Bhopal: Now members will not be able to use words like Pappu, Feku, Buntadhar, thief, liar, fool in the Madhya Pradesh Legislative Assembly. A list of many such unparliamentary words is being prepared by the Assembly Secretariat. This list will be made available to the members before the monsoon session of the Legislative Assembly, which begins on August 9. They will be expected not to use them during the proceedings. A list of about 1500 unparliamentary words has been prepared by the Madhya Pradesh Vidhan Sabha. Mostly those words which have previously been omitted from the proceedings of the House. In Madhya Pradesh Vidhan Sabha, Principal Secretary Awadhesh Pratap Singh said that many times honorable members use such words in excitement, which is not in accordance with the dignity of the common citizen and the House. Such words are not spoken outside even in common parlance, so the words are sometimes removed from the proceedings. They have been compiled.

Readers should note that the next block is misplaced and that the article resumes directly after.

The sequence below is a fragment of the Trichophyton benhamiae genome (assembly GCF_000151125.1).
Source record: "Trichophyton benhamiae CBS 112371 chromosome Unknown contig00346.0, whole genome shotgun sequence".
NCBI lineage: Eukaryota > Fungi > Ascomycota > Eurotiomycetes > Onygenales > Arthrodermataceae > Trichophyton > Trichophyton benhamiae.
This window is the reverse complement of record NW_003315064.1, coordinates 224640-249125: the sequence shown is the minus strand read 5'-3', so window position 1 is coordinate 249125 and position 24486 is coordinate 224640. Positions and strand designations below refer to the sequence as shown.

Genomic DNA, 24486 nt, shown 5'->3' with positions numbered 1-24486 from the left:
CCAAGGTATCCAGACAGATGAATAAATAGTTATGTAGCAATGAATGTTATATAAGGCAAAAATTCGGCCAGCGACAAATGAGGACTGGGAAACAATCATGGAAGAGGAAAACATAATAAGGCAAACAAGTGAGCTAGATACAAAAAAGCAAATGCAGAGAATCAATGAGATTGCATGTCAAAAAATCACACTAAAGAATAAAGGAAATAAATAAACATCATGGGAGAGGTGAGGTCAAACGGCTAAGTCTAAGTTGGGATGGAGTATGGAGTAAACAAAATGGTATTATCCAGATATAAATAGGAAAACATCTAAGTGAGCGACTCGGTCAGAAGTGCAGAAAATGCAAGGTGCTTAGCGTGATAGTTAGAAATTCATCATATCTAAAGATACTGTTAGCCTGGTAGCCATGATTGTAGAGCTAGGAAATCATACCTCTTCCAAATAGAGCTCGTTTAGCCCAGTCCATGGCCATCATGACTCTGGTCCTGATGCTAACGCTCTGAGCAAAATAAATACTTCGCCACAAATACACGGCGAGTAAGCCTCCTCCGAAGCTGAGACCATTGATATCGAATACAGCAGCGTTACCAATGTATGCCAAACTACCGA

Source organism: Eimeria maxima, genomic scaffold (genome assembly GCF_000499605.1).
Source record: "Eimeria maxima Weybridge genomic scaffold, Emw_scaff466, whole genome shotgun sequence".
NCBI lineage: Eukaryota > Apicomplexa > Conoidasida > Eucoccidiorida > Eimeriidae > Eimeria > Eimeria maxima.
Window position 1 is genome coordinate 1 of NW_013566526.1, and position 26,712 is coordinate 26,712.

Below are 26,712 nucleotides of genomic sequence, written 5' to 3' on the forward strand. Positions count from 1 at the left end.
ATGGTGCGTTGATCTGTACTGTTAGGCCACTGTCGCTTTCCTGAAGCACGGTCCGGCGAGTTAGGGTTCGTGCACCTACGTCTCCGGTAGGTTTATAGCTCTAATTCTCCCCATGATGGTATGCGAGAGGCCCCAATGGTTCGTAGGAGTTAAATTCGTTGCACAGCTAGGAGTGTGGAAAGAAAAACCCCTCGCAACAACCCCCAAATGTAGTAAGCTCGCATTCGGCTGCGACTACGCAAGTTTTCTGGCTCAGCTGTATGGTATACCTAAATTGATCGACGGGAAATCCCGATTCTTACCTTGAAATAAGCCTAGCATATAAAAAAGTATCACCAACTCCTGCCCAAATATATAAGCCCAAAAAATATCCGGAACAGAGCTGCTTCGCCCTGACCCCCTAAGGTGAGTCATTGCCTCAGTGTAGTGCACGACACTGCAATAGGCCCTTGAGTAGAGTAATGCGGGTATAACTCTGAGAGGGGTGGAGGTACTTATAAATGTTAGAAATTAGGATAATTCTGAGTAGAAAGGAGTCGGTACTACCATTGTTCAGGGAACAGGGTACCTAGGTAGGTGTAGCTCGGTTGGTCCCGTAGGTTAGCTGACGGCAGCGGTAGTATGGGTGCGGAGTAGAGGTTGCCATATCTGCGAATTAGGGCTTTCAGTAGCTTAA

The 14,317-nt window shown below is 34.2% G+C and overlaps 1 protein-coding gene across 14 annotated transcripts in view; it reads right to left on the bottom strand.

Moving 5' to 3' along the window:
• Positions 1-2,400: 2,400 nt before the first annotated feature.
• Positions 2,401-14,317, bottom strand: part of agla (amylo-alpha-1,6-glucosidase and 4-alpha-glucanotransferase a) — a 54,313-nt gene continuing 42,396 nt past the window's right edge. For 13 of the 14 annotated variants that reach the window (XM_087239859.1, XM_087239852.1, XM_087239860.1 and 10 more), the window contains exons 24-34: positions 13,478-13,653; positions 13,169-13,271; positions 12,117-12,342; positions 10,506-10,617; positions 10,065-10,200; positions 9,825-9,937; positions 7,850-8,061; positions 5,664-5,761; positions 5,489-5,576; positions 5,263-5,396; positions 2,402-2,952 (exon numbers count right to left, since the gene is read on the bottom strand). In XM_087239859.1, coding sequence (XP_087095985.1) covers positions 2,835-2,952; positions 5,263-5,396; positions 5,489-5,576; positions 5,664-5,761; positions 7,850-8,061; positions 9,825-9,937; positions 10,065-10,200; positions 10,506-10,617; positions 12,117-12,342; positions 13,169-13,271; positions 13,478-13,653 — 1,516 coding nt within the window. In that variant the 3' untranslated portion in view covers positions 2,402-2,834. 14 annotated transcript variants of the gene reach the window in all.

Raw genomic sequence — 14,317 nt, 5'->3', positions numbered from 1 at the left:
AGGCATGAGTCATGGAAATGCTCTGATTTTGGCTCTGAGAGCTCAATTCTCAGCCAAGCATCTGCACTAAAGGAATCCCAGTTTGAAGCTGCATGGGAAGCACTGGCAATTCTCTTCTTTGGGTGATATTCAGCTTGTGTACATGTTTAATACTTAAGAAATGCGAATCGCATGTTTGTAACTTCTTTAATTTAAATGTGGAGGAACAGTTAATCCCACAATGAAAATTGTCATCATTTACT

Welcome to the creation of a corpus of unparliamentary words
He said that the Speaker takes out the complete compilation of the session which has been held till March and deletes it as unparliamentary, which is at his discretion. With that in mind, a compilation has been made. This was the instruction of the Hon’ble Speaker. Overall, it is an effort that the MLAs should keep in mind the choice of words and the limitation of language while speaking in the assembly, both the parties have their own arguments on the imposition of a code of conduct for words in the assembly. Congress MLA and former minister Jitu Patwari said that Madhya Pradesh Vidhan Sabha has taken the initiative to remove those words which strangle social boundaries, it is welcome, I believe that people’s representatives have a family, they also give a message to the society. This step of the assembly is welcome, we should assimilate.
On the other hand, Cabinet Minister Arvind Bhadauria said that the history of Madhya Pradesh Legislative Assembly has been mutual dialogue and friendship. People sit in the biggest temple of democracy, so such words should be used which are pleasing to the public, we welcome it. In the meetings of the Legislative Assembly, the ruling party and the opposition use unparliamentary language during the allegations and counter allegations against each other. On this many times the Speaker of the Assembly, exercising his authority, has to exclude such words from the proceedings, but now it may not be needed.